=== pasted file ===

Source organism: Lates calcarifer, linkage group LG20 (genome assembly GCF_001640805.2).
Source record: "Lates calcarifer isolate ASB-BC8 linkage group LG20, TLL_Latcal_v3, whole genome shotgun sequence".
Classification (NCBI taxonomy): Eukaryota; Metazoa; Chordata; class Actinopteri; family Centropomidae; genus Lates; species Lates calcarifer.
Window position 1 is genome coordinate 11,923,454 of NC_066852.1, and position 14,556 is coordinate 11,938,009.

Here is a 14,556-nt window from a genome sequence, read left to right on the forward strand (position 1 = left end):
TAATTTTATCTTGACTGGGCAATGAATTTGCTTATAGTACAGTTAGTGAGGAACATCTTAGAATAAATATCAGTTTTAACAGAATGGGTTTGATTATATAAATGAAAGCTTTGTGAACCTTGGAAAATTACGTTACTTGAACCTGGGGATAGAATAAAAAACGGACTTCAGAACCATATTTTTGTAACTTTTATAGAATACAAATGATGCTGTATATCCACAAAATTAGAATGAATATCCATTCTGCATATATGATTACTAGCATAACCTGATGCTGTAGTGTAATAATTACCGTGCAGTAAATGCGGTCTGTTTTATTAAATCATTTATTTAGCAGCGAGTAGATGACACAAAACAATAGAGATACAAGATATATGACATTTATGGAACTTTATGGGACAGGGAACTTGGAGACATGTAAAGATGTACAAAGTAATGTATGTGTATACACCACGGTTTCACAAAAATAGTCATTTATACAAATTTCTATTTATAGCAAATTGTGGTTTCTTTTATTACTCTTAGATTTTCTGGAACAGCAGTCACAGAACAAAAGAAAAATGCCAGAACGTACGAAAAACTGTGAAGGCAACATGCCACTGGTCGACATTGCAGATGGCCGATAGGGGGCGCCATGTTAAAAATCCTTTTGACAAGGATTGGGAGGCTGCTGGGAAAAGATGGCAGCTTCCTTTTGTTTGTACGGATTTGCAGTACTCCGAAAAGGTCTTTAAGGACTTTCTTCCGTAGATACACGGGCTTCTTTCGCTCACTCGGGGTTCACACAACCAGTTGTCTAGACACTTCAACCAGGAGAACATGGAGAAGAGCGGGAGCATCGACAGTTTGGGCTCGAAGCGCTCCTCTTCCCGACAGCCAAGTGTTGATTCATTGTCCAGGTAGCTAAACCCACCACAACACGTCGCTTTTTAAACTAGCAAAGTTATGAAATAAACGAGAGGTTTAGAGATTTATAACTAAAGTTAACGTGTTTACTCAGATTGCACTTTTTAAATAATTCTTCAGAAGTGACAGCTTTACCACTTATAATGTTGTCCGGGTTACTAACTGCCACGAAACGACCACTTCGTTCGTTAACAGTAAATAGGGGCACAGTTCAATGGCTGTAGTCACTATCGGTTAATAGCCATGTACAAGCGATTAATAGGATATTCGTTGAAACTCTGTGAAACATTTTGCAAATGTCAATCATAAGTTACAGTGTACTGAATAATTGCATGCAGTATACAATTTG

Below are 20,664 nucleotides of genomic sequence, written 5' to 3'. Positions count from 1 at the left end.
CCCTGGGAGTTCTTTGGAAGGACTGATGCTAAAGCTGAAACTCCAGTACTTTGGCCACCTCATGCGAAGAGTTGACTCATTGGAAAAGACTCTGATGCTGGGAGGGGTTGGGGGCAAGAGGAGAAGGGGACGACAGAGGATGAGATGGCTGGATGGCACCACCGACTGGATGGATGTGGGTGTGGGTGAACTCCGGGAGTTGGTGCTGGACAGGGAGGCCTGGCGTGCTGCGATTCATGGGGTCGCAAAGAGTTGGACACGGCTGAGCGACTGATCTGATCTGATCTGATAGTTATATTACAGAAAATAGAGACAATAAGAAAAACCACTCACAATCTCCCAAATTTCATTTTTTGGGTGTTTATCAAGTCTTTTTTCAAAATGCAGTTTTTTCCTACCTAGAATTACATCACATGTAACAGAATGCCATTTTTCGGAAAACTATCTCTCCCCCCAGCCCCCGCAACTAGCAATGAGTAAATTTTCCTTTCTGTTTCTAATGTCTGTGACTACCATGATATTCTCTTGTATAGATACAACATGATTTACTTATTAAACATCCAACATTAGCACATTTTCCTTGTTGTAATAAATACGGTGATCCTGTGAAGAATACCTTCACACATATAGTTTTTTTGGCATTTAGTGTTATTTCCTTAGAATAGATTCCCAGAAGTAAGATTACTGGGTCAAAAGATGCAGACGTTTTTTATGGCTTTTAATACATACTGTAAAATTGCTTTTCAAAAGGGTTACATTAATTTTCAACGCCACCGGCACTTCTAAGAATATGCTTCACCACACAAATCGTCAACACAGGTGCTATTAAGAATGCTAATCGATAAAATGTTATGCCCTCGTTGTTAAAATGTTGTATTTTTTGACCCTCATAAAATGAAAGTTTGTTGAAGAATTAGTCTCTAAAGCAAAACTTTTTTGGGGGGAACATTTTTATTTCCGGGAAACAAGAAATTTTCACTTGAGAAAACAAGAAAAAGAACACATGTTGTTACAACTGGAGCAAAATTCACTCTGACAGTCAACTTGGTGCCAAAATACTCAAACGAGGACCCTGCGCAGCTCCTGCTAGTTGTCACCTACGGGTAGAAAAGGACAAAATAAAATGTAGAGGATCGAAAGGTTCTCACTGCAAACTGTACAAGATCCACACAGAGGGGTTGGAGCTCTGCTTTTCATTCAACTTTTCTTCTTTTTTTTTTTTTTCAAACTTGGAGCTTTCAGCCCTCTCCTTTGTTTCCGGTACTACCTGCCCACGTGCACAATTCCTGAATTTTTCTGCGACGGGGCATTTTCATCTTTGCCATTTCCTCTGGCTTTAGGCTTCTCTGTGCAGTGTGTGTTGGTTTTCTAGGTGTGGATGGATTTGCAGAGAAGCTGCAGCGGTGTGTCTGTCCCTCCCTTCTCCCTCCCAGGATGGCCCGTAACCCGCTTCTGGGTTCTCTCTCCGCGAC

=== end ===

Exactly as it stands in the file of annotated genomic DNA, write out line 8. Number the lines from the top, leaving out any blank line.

CCCTGGGAGTTCTTTGGAAGGACTGATGCTAAAGCTGAAACTCCAGTACTTTGGCCACCTCATGCGAAGAGTTGACTCATTGGAAAAGACTCTGATGCTGGGAGGGGTTGGGGGCAAGAGGAGAAGGGGACGACAGAGGATGAGATGGCTGGATGGCACCACCGACTGGATGGATGTGGGTGTGGGTGAACTCCGGGAGTTGGTGCTGGACAGGGAGGCCTGGCGTGCTGCGATTCATGGGGTCGCAAAGAGTTGGACACGGCTGAGCGACTGATCTGATCTGATCTGATAGTTATATTACAGAAAATAGAGACAATAAGAAAAACCACTCACAATCTCCCAAATTTCATTTTTTGGGTGTTTATCAAGTCTTTTTTCAAAATGCAGTTTTTTCCTACCTAGAATTACATCACATGTAACAGAATGCCATTTTTCGGAAAACTATCTCTCCCCCCAGCCCCCGCAACTAGCAATGAGTAAATTTTCCTTTCTGTTTCTAATGTCTGTGACTACCATGATATTCTCTTGTATAGATACAACATGATTTACTTATTAAACATCCAACATTAGCACATTTTCCTTGTTGTAATAAATACGGTGATCCTGTGAAGAATACCTTCACACATATAGTTTTTTTGGCATTTAGTGTTATTTCCTTAGAATAGATTCCCAGAAGTAAGATTACTGGGTCAAAAGATGCAGACGTTTTTTATGGCTTTTAATACATACTGTAAAATTGCTTTTCAAAAGGGTTACATTAATTTTCAACGCCACCGGCACTTCTAAGAATATGCTTCACCACACAAATCGTCAACACAGGTGCTATTAAGAATGCTAATCGATAAAATGTTATGCCCTCGTTGTTAAAATGTTGTATTTTTTGACCCTCATAAAATGAAAGTTTGTTGAAGAATTAGTCTCTAAAGCAAAACTTTTTTGGGGGGAACATTTTTATTTCCGGGAAACAAGAAATTTTCACTTGAGAAAACAAGAAAAAGAACACATGTTGTTACAACTGGAGCAAAATTCACTCTGACAGTCAACTTGGTGCCAAAATACTCAAACGAGGACCCTGCGCAGCTCCTGCTAGTTGTCACCTACGGGTAGAAAAGGACAAAATAAAATGTAGAGGATCGAAAGGTTCTCACTGCAAACTGTACAAGATCCACACAGAGGGGTTGGAGCTCTGCTTTTCATTCAACTTTTCTTCTTTTTTTTTTTTTTCAAACTTGGAGCTTTCAGCCCTCTCCTTTGTTTCCGGTACTACCTGCCCACGTGCACAATTCCTGAATTTTTCTGCGACGGGGCATTTTCATCTTTGCCATTTCCTCTGGCTTTAGGCTTCTCTGTGCAGTGTGTGTTGGTTTTCTAGGTGTGGATGGATTTGCAGAGAAGCTGCAGCGGTGTGTCTGTCCCTCCCTTCTCCCTCCCAGGATGGCCCGTAACCCGCTTCTGGGTTCTCTCTCCGCGAC